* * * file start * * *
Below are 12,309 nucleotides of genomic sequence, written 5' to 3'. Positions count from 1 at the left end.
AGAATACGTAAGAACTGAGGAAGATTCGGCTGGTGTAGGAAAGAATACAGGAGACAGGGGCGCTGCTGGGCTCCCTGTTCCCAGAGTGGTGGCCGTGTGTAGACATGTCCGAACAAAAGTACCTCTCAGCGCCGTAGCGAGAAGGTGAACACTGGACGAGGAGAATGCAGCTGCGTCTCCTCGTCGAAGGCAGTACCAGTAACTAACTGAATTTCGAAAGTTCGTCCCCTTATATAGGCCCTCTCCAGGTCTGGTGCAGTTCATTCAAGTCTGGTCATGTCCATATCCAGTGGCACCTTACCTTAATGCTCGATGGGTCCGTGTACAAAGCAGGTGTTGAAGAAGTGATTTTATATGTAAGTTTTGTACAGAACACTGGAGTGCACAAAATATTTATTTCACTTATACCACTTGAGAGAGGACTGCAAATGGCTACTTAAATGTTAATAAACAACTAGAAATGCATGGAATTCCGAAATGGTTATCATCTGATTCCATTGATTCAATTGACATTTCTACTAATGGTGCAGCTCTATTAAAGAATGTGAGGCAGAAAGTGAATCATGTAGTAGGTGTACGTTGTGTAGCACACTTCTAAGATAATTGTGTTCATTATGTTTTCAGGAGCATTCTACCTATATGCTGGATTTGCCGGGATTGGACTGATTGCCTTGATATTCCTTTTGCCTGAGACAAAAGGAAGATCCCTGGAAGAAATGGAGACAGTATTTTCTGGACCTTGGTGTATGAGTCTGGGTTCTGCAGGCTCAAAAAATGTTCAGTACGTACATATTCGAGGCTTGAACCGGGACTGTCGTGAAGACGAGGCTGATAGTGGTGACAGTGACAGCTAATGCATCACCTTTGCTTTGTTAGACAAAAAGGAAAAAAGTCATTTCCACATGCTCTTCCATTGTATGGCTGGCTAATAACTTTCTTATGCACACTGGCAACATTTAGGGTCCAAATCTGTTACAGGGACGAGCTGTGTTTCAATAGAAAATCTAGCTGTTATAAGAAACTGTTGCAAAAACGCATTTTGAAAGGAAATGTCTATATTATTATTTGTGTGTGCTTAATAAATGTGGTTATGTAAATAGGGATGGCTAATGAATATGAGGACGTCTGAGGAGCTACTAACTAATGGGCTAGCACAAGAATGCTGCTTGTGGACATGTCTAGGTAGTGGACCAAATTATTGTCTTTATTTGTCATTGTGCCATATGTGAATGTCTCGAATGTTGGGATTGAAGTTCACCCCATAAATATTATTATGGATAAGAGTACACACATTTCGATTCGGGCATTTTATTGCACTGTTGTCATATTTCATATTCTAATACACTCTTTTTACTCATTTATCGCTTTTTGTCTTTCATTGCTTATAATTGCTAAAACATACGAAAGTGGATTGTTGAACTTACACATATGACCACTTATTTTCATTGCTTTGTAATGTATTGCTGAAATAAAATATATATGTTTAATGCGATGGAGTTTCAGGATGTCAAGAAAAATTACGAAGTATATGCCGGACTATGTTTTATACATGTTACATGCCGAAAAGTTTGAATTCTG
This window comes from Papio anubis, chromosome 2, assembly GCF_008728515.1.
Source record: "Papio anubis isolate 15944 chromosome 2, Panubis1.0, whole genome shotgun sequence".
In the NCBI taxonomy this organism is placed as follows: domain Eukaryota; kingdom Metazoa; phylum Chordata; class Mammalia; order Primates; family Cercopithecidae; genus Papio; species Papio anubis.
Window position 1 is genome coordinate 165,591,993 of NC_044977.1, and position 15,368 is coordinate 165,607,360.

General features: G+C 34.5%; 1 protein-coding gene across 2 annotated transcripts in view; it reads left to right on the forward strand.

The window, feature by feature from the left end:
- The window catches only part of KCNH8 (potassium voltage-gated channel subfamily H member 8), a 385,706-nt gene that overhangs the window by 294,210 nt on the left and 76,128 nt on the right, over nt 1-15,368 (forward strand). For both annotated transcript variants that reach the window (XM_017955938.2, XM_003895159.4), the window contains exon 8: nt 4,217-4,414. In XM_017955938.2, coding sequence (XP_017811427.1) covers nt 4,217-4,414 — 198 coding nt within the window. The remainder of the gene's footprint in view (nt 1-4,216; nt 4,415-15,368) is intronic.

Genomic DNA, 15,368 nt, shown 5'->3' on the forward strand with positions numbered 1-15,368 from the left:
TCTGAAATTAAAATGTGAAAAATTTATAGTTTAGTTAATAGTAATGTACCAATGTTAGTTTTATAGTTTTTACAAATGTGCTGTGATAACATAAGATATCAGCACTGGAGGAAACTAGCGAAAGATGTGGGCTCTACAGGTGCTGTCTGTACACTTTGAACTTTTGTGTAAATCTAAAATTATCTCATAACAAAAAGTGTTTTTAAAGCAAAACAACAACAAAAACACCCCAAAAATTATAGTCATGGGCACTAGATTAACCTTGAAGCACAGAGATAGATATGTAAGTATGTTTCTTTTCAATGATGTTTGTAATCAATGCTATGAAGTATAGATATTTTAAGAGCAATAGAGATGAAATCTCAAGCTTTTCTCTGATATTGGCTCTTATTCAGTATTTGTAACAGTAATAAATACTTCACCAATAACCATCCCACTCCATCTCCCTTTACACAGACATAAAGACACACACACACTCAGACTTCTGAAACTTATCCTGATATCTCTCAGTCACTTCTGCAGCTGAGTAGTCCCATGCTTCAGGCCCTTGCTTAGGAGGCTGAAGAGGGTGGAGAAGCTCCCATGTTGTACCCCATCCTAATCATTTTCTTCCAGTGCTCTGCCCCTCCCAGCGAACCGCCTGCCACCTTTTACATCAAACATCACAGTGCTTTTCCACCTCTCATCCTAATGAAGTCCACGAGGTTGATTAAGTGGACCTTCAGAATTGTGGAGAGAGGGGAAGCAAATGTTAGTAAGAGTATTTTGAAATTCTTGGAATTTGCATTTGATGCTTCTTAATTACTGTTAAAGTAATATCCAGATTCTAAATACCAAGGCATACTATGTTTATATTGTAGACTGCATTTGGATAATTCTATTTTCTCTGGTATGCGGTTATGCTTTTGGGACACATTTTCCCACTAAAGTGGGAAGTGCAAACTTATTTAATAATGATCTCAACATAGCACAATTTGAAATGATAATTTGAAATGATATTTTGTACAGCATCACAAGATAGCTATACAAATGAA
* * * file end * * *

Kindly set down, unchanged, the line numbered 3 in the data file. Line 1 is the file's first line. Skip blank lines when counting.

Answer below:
This window comes from Papio anubis, chromosome 2, assembly GCF_008728515.1.